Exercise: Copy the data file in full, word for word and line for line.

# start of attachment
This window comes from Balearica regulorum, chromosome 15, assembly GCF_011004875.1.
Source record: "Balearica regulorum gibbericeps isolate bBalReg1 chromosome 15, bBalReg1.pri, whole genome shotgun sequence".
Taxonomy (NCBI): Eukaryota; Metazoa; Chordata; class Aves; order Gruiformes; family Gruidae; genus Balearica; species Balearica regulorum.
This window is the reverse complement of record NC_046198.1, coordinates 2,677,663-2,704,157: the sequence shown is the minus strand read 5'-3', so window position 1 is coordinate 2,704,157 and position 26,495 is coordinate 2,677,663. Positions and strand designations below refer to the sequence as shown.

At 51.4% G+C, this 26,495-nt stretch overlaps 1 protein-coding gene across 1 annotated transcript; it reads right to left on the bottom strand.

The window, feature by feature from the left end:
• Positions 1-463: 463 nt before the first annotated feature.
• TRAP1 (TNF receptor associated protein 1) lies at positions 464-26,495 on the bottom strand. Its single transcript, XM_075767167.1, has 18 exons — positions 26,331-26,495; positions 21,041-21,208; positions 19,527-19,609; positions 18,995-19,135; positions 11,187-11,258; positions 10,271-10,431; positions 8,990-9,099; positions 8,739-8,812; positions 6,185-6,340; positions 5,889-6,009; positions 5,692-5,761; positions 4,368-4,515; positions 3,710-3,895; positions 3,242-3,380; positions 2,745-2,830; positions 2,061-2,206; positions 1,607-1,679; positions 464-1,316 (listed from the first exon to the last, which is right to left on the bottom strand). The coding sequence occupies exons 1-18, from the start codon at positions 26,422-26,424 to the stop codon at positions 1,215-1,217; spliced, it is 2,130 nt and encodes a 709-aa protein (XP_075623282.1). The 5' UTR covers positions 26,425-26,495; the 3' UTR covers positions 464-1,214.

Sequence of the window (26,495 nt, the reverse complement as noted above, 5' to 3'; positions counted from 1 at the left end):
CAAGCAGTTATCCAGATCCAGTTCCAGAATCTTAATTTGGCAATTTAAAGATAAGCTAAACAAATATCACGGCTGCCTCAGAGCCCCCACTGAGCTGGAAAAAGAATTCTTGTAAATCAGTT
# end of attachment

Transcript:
This window comes from Balearica regulorum, chromosome 15, assembly GCF_011004875.1.
Source record: "Balearica regulorum gibbericeps isolate bBalReg1 chromosome 15, bBalReg1.pri, whole genome shotgun sequence".
Taxonomy (NCBI): Eukaryota; Metazoa; Chordata; class Aves; order Gruiformes; family Gruidae; genus Balearica; species Balearica regulorum.
This window is the reverse complement of record NC_046198.1, coordinates 2,677,663-2,704,157: the sequence shown is the minus strand read 5'-3', so window position 1 is coordinate 2,704,157 and position 26,495 is coordinate 2,677,663. Positions and strand designations below refer to the sequence as shown.

At 51.4% G+C, this 26,495-nt stretch overlaps 1 protein-coding gene across 1 annotated transcript; it reads right to left on the bottom strand.

The window, feature by feature from the left end:
• Positions 1-463: 463 nt before the first annotated feature.
• TRAP1 (TNF receptor associated protein 1) lies at positions 464-26,495 on the bottom strand. Its single transcript, XM_075767167.1, has 18 exons — positions 26,331-26,495; positions 21,041-21,208; positions 19,527-19,609; positions 18,995-19,135; positions 11,187-11,258; positions 10,271-10,431; positions 8,990-9,099; positions 8,739-8,812; positions 6,185-6,340; positions 5,889-6,009; positions 5,692-5,761; positions 4,368-4,515; positions 3,710-3,895; positions 3,242-3,380; positions 2,745-2,830; positions 2,061-2,206; positions 1,607-1,679; positions 464-1,316 (listed from the first exon to the last, which is right to left on the bottom strand). The coding sequence occupies exons 1-18, from the start codon at positions 26,422-26,424 to the stop codon at positions 1,215-1,217; spliced, it is 2,130 nt and encodes a 709-aa protein (XP_075623282.1). The 5' UTR covers positions 26,425-26,495; the 3' UTR covers positions 464-1,214.

Sequence of the window (26,495 nt, the reverse complement as noted above, 5' to 3'; positions counted from 1 at the left end):
CAAGCAGTTATCCAGATCCAGTTCCAGAATCTTAATTTGGCAATTTAAAGATAAGCTAAACAAATATCACGGCTGCCTCAGAGCCCCCACTGAGCTGGAAAAAGAATTCTTGTAAATCAGTT